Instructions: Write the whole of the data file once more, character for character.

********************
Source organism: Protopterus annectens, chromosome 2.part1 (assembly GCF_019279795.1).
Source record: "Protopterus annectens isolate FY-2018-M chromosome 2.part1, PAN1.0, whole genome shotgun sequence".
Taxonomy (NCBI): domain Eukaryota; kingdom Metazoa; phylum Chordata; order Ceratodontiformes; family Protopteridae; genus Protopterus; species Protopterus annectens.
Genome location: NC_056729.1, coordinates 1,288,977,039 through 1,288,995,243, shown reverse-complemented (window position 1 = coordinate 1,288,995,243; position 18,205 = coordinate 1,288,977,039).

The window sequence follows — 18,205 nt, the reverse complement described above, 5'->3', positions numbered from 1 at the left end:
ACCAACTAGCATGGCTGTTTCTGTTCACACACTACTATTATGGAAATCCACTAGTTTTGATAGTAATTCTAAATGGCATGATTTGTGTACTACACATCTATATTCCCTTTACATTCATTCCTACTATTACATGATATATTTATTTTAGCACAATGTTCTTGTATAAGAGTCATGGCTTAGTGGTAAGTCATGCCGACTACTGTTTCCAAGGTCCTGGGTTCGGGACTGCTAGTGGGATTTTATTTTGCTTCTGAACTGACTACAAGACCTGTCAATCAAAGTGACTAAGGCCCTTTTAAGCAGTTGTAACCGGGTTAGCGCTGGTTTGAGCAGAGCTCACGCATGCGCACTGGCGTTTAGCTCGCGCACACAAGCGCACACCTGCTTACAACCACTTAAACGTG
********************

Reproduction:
Source organism: Protopterus annectens, chromosome 2.part1 (assembly GCF_019279795.1).
Source record: "Protopterus annectens isolate FY-2018-M chromosome 2.part1, PAN1.0, whole genome shotgun sequence".
Taxonomy (NCBI): domain Eukaryota; kingdom Metazoa; phylum Chordata; order Ceratodontiformes; family Protopteridae; genus Protopterus; species Protopterus annectens.
Genome location: NC_056729.1, coordinates 1,288,977,039 through 1,288,995,243, shown reverse-complemented (window position 1 = coordinate 1,288,995,243; position 18,205 = coordinate 1,288,977,039).

The window sequence follows — 18,205 nt, the reverse complement described above, 5'->3', positions numbered from 1 at the left end:
ACCAACTAGCATGGCTGTTTCTGTTCACACACTACTATTATGGAAATCCACTAGTTTTGATAGTAATTCTAAATGGCATGATTTGTGTACTACACATCTATATTCCCTTTACATTCATTCCTACTATTACATGATATATTTATTTTAGCACAATGTTCTTGTATAAGAGTCATGGCTTAGTGGTAAGTCATGCCGACTACTGTTTCCAAGGTCCTGGGTTCGGGACTGCTAGTGGGATTTTATTTTGCTTCTGAACTGACTACAAGACCTGTCAATCAAAGTGACTAAGGCCCTTTTAAGCAGTTGTAACCGGGTTAGCGCTGGTTTGAGCAGAGCTCACGCATGCGCACTGGCGTTTAGCTCGCGCACACAAGCGCACACCTGCTTACAACCACTTAAACGTG